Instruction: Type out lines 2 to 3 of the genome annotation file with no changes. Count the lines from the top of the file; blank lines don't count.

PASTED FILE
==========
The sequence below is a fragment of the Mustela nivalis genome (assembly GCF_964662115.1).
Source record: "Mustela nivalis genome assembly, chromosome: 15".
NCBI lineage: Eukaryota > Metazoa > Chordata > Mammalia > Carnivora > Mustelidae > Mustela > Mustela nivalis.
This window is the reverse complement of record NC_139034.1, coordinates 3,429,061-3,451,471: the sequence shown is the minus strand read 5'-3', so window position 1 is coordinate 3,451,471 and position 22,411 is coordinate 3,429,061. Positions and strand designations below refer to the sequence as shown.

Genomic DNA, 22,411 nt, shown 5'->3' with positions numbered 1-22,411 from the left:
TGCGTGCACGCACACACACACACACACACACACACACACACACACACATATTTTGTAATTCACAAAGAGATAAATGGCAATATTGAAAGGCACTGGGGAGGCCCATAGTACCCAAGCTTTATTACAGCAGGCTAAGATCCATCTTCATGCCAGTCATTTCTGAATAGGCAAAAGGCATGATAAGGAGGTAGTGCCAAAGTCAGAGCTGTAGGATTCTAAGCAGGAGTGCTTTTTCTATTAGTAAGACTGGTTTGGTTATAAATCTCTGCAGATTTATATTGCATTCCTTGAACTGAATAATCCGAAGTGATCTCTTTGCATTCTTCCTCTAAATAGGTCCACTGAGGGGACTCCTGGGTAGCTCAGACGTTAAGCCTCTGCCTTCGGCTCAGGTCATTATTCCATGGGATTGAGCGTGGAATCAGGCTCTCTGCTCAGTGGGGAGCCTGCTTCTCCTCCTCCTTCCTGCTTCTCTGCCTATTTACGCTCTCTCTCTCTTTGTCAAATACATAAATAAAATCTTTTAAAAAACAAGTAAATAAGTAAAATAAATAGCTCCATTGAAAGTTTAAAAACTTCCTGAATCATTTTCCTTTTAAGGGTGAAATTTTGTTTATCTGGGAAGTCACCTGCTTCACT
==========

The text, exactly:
Source record: "Mustela nivalis genome assembly, chromosome: 15".
NCBI lineage: Eukaryota > Metazoa > Chordata > Mammalia > Carnivora > Mustelidae > Mustela > Mustela nivalis.